A couple of weeks ago I wrote a post called, 11 Lame Questions You Need to Avoid”. It generated some interesting comments and one reader asked, “What questions should I be asking?”

What ARE the questions sales people should be asking to increase their sales and improve their results?

Certainly this depends on your industry and/or product(s). However, there are many questions that are generic in nature or that can be easily modified to your specific sales environment. Here are 23 high-value, tough, penetrating and powerful sales questions that will help you grow your sales.

Let’s start with high-level questions; these are important if you sell to senior executives.

The higher up in an organization you sell, the more important it is to ask these types of questions simply because executives are used to asking—and answering—tough questions.

• What goals are you striving to achieve this quarter?
• How do those targets compare to last year’s results?
• What, if anything, is preventing you from achieving these goals?

However, do NOT start your conversation with questions like this because you have to earn the right to ask them, especially if you do not have an established relationship. It is much better to begin by demonstrating your expertise, industry knowledge, and understanding of your prospect’s business and/or company.

• We’ve noticed several trends occurring in the industry lately. The two that stand out the most are… How are these affecting you and your business?
• When I was doing some research, I noticed on your website that your company is… What progress are you making on that initiative?

These questions are effective because they show that you have done your homework and executives appreciate that. In fact, many of them would like their own sales team to take this approach before calling on a new prospect. Questions like this also demonstrate that you know what is happening in business as well as your customer’s industry.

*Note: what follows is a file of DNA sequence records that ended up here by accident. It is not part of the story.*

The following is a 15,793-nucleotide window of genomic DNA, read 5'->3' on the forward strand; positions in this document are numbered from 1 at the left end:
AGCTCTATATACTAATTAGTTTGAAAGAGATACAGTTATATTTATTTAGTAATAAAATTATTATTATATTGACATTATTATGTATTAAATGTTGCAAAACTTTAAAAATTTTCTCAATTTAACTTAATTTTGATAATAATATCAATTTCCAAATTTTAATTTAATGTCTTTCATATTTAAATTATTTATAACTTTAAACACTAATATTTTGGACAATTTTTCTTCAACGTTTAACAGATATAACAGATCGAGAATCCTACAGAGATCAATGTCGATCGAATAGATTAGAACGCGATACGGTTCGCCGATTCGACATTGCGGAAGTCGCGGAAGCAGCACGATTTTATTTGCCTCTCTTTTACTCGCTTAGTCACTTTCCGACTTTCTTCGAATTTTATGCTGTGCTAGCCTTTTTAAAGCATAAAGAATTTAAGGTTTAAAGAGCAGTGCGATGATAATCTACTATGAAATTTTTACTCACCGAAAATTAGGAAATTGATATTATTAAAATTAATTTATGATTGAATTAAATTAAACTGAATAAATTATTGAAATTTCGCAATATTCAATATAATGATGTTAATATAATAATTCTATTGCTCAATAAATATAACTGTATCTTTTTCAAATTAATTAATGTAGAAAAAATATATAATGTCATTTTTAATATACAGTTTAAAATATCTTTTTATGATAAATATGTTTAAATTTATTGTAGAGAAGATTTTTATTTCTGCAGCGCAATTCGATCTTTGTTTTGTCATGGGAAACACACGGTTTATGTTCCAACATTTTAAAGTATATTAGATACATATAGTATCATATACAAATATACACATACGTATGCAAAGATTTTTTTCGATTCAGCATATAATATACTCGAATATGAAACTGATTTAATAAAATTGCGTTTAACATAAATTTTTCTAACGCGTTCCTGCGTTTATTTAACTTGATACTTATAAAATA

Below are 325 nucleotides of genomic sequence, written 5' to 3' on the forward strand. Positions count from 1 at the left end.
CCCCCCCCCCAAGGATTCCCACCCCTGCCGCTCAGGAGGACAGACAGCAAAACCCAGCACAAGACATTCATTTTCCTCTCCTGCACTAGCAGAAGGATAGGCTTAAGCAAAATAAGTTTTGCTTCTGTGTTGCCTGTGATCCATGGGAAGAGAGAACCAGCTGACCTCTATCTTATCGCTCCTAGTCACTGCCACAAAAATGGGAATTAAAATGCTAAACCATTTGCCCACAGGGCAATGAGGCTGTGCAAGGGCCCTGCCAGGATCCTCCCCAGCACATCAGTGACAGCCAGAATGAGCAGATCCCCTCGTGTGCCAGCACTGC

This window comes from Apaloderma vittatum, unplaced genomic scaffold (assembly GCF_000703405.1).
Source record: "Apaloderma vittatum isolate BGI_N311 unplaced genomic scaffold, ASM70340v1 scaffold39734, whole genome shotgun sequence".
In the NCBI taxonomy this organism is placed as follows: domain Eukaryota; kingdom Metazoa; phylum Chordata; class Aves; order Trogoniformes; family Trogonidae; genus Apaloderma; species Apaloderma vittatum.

Assuming you have captured your prospect’s attention you can move the sales process forward by asking other questions that focus on a problem they may be facing.

• What are the 3 biggest mistakes being made by…?
• What challenges or difficulties are you experiencing with…?
• What two problems are giving you the most grief or taking up the most of your time?

Once you determine the key problems that your prospect is dealing with the next step is to determine the impact of the problem. You can do that by asking:

• What impact is that having on your business?
• What is this problem costing you in terms of (money, profit, market share, customer loyalty, time to market, etc.)?
• What will happen if you don’t take action?
• How will that affect your company? You personally?

It is critical to understand that business peopledo not make buying decisions based on your ability to spew out product specifications and information. Instead, they want to know what result they can expect. In other words, your prospect wants to know how your solution will affect their top line (sales) or bottom line (profits).

Will they make more money? Gain more market share? Improve brand recognition? Compete more effectively? Save money? Improve morale? Increase productivity? Reduce costs?

That means you need to be prepared to ask questions that focus on the future. When I talk to new prospects about sales training, I often ask what they want to see as an outcome or final result. This information then helps me position my solution and the positive financial impact training will have on their business. Consider these questions.

• What is the ideal outcome you would like to see or experience?
• How does this compare with your current results?
• You mentioned that you want to improve employee morale with this initiative. Can you tell me what that looks like?
• You have stated that increasing market awareness is one of your primary objectives. How will you know that you have succeeded?

You need to determine the priority of this decision, how the decision will be made, and what potential roadblocks may prevent you from moving forward. Here are few examples.

• How does this project rank in priority compared to the others you are working on?
• Walk me through the process you follow when you consider decisions of this nature?
• Who else do you normally consult with on decisions like this?
• What potential roadblocks might prevent you from moving ahead with this?
• What concerns, if any, do you have about moving forward?

There are also questions that don’t fit into a specific category.

• What are some of the qualities you look for in a vendor?
• How will you measure success?

These may sound like difficult questions. And they can be. However, with practise you can develop the courage and confidence to ask these tough, penetrating questions. And in doing so, you will separate yourself from your competition and increase your sales.

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© MMXI Kelley Robertson, All rights reserved.

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